Defining The Public Leader (for Question 1)
Leadership Theories (for Question 2)
Leadership Styles (for Question 3)
Explain in (4-5) pg :
Determine two (2) leadership theories and two (2) leadership styles that support the definition of a public leader. Provide a rationale for your response.
Assess the effectiveness of the two (2) leadership theories from Question 1. Provide two (2) examples for each leadership theory.
Assess the effectiveness of the two (2) leadership styles from Question 1. Provide two (2) examples for each leadership style.
Include at least four (4) peer-reviewed references (no more than five  years old) from material outside the textbook. Note: Appropriate peer-reviewed references include scholarly articles and governmental Websites. Wikipedia, other wikis, and any other websites ending in anything other than ".gov" do not qualify as academic resources.
Evaluate the theories and models of public leadership.
Differentiate among the styles of public leadership.
Use technology and information resources to research issues in public leadership and conflict resolution.
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Two leadership theories that support the definition of a public leader
One of the leadership theories that support the definition of a public leader is transformational leadership theory. Public leadership involves taking action through a dynamic and transparent process. Consequently, a public leader is a person who works with others within an inclusive framework in order to realize legitimate, legal and socially valuable objectives. Transformational leadership theory assumes that a leader's portrayal enthusiasm and energy inspires action from followers (Yücel & Richard, 2013). Additionally, passionate leaders who have a vision inspire great achievements and people are drawn to a person who inspires them. Transformational leadership theory assumes that people are motivated when they know the importance of a task and that collective focus yields better results. Transformational leadership requires visibility of the leader, thus it supports the definition of a public leader which reiterates the elements of inclusiveness and taking action (Mesterova, Prochazka & Vaculik, 2014).
The second leadership theory that supports the definition of a public leader is the path-goal leadership theory. This theory which falls under situational leadership focuses on encouraging and supporting followers to achieve set goals. A leader achieves this by clarifying the path that should be taken and removing obstacles that may hinder realization of the set goals. According to Von Krogh, Nonaka & Rechsteiner (2012), the achievement of objectives is a core part of public leadership. Consequently, the path-goal leadership theory supports the definition of public leadership because it involves inspiring people through participation, offering support, guidance and being achievement-oriented. Offering inspiration is an essential part of public leadership, and it enables public leaders to motivate those they lead to achieve great goals. In addition, public leaders must work with others and participation is one of the key pillars of the path-goal leadership theory.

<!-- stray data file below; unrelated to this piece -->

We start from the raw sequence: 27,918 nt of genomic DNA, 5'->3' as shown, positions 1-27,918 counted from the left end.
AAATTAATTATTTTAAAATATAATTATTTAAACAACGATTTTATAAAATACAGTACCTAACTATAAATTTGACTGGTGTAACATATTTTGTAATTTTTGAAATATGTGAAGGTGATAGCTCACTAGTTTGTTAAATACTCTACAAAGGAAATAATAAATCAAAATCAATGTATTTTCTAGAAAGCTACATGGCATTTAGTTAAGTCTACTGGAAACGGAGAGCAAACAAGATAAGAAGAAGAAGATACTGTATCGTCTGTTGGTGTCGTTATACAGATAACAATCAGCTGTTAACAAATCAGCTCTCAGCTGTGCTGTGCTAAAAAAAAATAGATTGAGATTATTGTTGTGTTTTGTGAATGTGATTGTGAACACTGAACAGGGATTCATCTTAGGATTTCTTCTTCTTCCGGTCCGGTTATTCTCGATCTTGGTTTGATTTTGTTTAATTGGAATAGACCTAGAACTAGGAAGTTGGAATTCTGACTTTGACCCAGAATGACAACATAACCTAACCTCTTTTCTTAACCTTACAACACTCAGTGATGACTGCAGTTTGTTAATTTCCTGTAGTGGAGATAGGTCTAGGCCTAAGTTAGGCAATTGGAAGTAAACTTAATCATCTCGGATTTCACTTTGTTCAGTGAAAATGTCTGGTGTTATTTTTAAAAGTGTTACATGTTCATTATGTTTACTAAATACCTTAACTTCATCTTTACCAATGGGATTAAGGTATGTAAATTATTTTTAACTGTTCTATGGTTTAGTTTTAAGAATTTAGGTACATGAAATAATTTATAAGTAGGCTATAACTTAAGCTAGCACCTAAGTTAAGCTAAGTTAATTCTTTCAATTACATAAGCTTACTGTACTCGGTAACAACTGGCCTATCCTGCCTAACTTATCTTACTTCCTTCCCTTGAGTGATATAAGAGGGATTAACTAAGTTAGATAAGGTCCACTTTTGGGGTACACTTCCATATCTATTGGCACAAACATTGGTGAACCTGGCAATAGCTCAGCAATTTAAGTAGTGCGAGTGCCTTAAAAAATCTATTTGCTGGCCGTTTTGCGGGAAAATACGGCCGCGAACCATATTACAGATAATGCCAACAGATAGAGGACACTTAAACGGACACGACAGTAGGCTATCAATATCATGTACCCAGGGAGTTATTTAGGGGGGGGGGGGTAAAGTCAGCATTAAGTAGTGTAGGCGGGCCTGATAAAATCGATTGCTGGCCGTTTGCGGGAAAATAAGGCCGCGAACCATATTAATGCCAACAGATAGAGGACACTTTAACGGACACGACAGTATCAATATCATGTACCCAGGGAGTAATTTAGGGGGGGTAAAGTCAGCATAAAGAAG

Two leadership styles that support the definition of a public leader
Public leadership has more to do with the people one leads, and not the leader's personal needs. The definition of a public leader emphasizes the need to work with others, and the need for inclusiveness in the pursuit of goals that are meant to benefit society. One of the leadership styles that support the definition of a public leader is democratic leadership style because the elements of this style of leadership can enable a public leader to fulfill their mandate. This style of leadership reiterates the need to draw on people's knowledge and skills. Additionally, it is a style of leadership that cites creating group commitment as a core element of leadership. A public leader builds an inclusive framework, and this can only be achieved through consensus building which is an integral part of democratic leadership style (Von Krogh, Nonaka & Rechsteiner, 2012).
Another style of leadership that supports the definition of a public leader is transformational leadership style. This style of leadership arises from the transformational leadership theory and it fully supports the ideals of public leadership. Mesterova, Prochazka & Vaculik (2014) assert that transformational leadership style calls for integrity, a high level of emotional intelligence, and the ability to motivate people to work towards achieving predetermined objectives. Additionally, the transformational leadership style requires leaders to take responsibility, and to inspire the people they lead. This style of leadership supports the definition of a public leader because the approach it calls for is in conformity with the qualities and approach that a public leader is required to have. It is a leadership style that calls on the leader to inspire action, which is a key element in the definition of a public leader (Mesterova, Prochazka & Vaculik, 2014).